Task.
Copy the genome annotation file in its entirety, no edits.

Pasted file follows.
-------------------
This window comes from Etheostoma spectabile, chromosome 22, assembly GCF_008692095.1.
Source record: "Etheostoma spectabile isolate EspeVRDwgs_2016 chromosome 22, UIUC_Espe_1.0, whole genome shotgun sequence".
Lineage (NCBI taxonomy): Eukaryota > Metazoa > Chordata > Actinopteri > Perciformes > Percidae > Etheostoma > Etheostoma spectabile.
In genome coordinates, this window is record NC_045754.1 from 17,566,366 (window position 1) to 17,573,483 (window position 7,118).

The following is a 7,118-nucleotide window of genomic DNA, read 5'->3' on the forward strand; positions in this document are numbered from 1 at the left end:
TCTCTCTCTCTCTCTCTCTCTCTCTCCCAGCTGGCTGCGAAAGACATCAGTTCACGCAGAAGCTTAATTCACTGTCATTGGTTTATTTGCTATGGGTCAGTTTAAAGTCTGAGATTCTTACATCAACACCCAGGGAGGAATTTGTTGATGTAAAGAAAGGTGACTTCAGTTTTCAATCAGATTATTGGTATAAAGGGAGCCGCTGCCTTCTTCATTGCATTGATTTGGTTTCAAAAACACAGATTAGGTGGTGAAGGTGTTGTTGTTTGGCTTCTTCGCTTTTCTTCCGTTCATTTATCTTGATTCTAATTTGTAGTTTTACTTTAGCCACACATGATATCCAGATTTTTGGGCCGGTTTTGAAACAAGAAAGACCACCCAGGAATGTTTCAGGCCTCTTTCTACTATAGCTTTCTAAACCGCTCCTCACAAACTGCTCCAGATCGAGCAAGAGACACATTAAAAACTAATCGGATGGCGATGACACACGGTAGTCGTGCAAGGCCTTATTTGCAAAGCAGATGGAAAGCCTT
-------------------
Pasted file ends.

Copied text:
This window comes from Etheostoma spectabile, chromosome 22, assembly GCF_008692095.1.
Source record: "Etheostoma spectabile isolate EspeVRDwgs_2016 chromosome 22, UIUC_Espe_1.0, whole genome shotgun sequence".
Lineage (NCBI taxonomy): Eukaryota > Metazoa > Chordata > Actinopteri > Perciformes > Percidae > Etheostoma > Etheostoma spectabile.
In genome coordinates, this window is record NC_045754.1 from 17,566,366 (window position 1) to 17,573,483 (window position 7,118).

The following is a 7,118-nucleotide window of genomic DNA, read 5'->3' on the forward strand; positions in this document are numbered from 1 at the left end:
TCTCTCTCTCTCTCTCTCTCTCTCTCCCAGCTGGCTGCGAAAGACATCAGTTCACGCAGAAGCTTAATTCACTGTCATTGGTTTATTTGCTATGGGTCAGTTTAAAGTCTGAGATTCTTACATCAACACCCAGGGAGGAATTTGTTGATGTAAAGAAAGGTGACTTCAGTTTTCAATCAGATTATTGGTATAAAGGGAGCCGCTGCCTTCTTCATTGCATTGATTTGGTTTCAAAAACACAGATTAGGTGGTGAAGGTGTTGTTGTTTGGCTTCTTCGCTTTTCTTCCGTTCATTTATCTTGATTCTAATTTGTAGTTTTACTTTAGCCACACATGATATCCAGATTTTTGGGCCGGTTTTGAAACAAGAAAGACCACCCAGGAATGTTTCAGGCCTCTTTCTACTATAGCTTTCTAAACCGCTCCTCACAAACTGCTCCAGATCGAGCAAGAGACACATTAAAAACTAATCGGATGGCGATGACACACGGTAGTCGTGCAAGGCCTTATTTGCAAAGCAGATGGAAAGCCTT